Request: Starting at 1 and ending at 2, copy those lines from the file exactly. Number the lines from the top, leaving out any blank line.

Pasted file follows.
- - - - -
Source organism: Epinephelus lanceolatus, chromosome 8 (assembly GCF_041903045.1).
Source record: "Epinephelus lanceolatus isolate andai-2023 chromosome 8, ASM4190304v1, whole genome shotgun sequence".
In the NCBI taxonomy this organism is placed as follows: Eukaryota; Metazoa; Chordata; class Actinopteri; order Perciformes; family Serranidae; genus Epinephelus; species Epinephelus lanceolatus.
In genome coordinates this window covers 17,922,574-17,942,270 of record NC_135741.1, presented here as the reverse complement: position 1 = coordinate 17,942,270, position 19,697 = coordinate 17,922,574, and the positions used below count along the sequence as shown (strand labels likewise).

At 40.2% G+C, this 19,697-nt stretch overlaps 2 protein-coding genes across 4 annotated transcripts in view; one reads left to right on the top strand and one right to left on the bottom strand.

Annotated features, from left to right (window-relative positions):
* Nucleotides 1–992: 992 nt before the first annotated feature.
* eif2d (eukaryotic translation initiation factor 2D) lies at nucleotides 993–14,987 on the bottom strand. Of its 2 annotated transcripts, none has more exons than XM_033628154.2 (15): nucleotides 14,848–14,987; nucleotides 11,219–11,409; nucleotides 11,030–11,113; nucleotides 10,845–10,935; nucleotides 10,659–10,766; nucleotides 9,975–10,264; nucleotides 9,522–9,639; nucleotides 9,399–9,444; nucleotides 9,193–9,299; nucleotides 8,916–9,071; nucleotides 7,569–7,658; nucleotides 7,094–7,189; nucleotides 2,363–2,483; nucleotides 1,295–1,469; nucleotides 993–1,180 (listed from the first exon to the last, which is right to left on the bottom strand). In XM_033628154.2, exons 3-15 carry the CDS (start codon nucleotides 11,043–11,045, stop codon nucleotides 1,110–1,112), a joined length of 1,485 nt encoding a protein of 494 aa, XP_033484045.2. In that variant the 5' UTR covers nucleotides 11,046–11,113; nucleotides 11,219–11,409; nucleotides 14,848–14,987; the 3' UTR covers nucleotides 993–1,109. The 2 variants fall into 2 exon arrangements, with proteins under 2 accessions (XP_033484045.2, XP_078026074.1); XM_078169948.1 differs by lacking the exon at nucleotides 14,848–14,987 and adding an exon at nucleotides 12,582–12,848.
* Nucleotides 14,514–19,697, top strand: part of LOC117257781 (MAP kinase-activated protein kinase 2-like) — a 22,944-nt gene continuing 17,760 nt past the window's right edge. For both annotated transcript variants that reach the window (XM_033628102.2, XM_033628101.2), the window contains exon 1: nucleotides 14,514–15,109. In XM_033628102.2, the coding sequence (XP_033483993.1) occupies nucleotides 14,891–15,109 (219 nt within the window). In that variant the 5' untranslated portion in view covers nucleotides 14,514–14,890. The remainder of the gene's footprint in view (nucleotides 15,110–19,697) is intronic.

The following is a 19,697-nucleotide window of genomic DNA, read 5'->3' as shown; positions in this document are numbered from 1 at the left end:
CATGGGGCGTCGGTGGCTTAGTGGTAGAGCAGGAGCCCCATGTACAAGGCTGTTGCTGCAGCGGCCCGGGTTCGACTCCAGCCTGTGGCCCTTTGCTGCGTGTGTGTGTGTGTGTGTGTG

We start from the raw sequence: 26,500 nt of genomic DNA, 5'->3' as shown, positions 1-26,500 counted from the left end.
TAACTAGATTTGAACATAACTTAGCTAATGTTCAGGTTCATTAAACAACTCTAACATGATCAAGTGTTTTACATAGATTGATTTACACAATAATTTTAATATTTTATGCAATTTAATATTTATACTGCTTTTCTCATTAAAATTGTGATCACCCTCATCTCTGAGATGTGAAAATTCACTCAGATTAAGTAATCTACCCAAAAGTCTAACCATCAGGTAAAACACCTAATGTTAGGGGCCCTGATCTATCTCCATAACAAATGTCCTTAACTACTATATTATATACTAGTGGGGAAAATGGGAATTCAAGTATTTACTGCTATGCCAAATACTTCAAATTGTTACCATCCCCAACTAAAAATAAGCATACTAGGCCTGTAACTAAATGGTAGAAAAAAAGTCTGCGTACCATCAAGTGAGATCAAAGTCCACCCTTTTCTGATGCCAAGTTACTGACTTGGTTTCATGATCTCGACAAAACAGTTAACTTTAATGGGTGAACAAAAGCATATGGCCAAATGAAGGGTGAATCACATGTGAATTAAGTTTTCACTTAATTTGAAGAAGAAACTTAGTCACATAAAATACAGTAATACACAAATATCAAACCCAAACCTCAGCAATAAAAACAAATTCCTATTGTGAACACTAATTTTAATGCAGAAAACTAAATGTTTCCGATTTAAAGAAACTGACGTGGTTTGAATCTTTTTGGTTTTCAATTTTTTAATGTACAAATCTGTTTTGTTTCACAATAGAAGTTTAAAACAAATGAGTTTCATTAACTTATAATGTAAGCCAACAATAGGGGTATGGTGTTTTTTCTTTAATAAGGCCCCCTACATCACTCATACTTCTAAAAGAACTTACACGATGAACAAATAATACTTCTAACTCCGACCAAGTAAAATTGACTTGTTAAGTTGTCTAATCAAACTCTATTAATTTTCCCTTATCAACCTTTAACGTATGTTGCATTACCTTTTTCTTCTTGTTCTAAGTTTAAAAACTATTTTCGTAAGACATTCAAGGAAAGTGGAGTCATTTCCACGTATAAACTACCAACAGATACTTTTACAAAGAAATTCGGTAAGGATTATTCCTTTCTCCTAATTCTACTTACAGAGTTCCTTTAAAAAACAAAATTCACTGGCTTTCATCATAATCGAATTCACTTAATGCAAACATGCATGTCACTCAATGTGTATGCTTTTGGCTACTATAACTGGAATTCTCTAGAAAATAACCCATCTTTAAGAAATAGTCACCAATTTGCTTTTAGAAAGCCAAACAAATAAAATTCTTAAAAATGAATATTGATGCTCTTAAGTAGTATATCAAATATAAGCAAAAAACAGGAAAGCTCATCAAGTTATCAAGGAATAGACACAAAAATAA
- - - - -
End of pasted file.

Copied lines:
Source organism: Epinephelus lanceolatus, chromosome 8 (assembly GCF_041903045.1).
Source record: "Epinephelus lanceolatus isolate andai-2023 chromosome 8, ASM4190304v1, whole genome shotgun sequence".